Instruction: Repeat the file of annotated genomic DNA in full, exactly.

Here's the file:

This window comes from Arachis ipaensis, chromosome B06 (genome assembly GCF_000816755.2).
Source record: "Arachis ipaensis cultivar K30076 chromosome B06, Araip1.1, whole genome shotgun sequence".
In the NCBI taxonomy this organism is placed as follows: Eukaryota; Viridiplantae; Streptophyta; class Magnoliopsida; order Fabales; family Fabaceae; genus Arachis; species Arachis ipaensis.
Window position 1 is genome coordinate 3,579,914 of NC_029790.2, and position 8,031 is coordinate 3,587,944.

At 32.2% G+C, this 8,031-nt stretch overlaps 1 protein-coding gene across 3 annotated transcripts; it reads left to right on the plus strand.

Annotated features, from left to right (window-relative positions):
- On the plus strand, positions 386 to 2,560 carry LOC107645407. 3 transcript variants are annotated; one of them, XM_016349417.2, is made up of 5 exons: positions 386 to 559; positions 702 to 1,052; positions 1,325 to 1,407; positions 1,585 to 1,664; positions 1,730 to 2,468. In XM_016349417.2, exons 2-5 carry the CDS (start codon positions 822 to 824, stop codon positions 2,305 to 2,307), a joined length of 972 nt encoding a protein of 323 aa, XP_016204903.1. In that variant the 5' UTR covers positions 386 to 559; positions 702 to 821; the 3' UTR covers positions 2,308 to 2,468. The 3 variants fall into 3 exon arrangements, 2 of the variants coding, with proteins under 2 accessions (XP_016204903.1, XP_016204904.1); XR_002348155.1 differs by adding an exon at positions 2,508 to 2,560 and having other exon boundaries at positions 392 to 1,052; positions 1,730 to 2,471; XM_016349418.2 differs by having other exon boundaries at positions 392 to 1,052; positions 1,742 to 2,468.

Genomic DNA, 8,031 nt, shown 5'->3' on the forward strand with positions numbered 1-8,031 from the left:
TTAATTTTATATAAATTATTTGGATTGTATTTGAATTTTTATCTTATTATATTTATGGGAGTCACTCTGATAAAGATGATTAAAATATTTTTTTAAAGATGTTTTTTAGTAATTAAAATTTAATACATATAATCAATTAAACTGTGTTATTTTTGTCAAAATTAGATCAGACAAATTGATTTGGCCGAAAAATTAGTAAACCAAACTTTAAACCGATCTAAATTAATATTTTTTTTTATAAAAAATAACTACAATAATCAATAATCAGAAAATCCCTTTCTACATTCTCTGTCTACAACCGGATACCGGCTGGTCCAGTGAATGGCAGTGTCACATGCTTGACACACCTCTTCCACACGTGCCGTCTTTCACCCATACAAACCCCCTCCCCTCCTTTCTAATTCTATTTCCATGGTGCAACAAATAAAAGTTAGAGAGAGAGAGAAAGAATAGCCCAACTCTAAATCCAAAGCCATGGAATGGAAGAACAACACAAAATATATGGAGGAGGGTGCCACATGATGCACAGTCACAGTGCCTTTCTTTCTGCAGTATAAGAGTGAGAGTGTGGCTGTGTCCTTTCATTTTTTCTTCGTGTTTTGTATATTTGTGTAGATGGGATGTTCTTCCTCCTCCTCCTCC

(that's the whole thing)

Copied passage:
This window comes from Arachis ipaensis, chromosome B06 (genome assembly GCF_000816755.2).
Source record: "Arachis ipaensis cultivar K30076 chromosome B06, Araip1.1, whole genome shotgun sequence".
In the NCBI taxonomy this organism is placed as follows: Eukaryota; Viridiplantae; Streptophyta; class Magnoliopsida; order Fabales; family Fabaceae; genus Arachis; species Arachis ipaensis.
Window position 1 is genome coordinate 3,579,914 of NC_029790.2, and position 8,031 is coordinate 3,587,944.

At 32.2% G+C, this 8,031-nt stretch overlaps 1 protein-coding gene across 3 annotated transcripts; it reads left to right on the plus strand.

Annotated features, from left to right (window-relative positions):
- On the plus strand, positions 386 to 2,560 carry LOC107645407. 3 transcript variants are annotated; one of them, XM_016349417.2, is made up of 5 exons: positions 386 to 559; positions 702 to 1,052; positions 1,325 to 1,407; positions 1,585 to 1,664; positions 1,730 to 2,468. In XM_016349417.2, exons 2-5 carry the CDS (start codon positions 822 to 824, stop codon positions 2,305 to 2,307), a joined length of 972 nt encoding a protein of 323 aa, XP_016204903.1. In that variant the 5' UTR covers positions 386 to 559; positions 702 to 821; the 3' UTR covers positions 2,308 to 2,468. The 3 variants fall into 3 exon arrangements, 2 of the variants coding, with proteins under 2 accessions (XP_016204903.1, XP_016204904.1); XR_002348155.1 differs by adding an exon at positions 2,508 to 2,560 and having other exon boundaries at positions 392 to 1,052; positions 1,730 to 2,471; XM_016349418.2 differs by having other exon boundaries at positions 392 to 1,052; positions 1,742 to 2,468.

Genomic DNA, 8,031 nt, shown 5'->3' on the forward strand with positions numbered 1-8,031 from the left:
TTAATTTTATATAAATTATTTGGATTGTATTTGAATTTTTATCTTATTATATTTATGGGAGTCACTCTGATAAAGATGATTAAAATATTTTTTTAAAGATGTTTTTTAGTAATTAAAATTTAATACATATAATCAATTAAACTGTGTTATTTTTGTCAAAATTAGATCAGACAAATTGATTTGGCCGAAAAATTAGTAAACCAAACTTTAAACCGATCTAAATTAATATTTTTTTTTATAAAAAATAACTACAATAATCAATAATCAGAAAATCCCTTTCTACATTCTCTGTCTACAACCGGATACCGGCTGGTCCAGTGAATGGCAGTGTCACATGCTTGACACACCTCTTCCACACGTGCCGTCTTTCACCCATACAAACCCCCTCCCCTCCTTTCTAATTCTATTTCCATGGTGCAACAAATAAAAGTTAGAGAGAGAGAGAAAGAATAGCCCAACTCTAAATCCAAAGCCATGGAATGGAAGAACAACACAAAATATATGGAGGAGGGTGCCACATGATGCACAGTCACAGTGCCTTTCTTTCTGCAGTATAAGAGTGAGAGTGTGGCTGTGTCCTTTCATTTTTTCTTCGTGTTTTGTATATTTGTGTAGATGGGATGTTCTTCCTCCTCCTCCTCC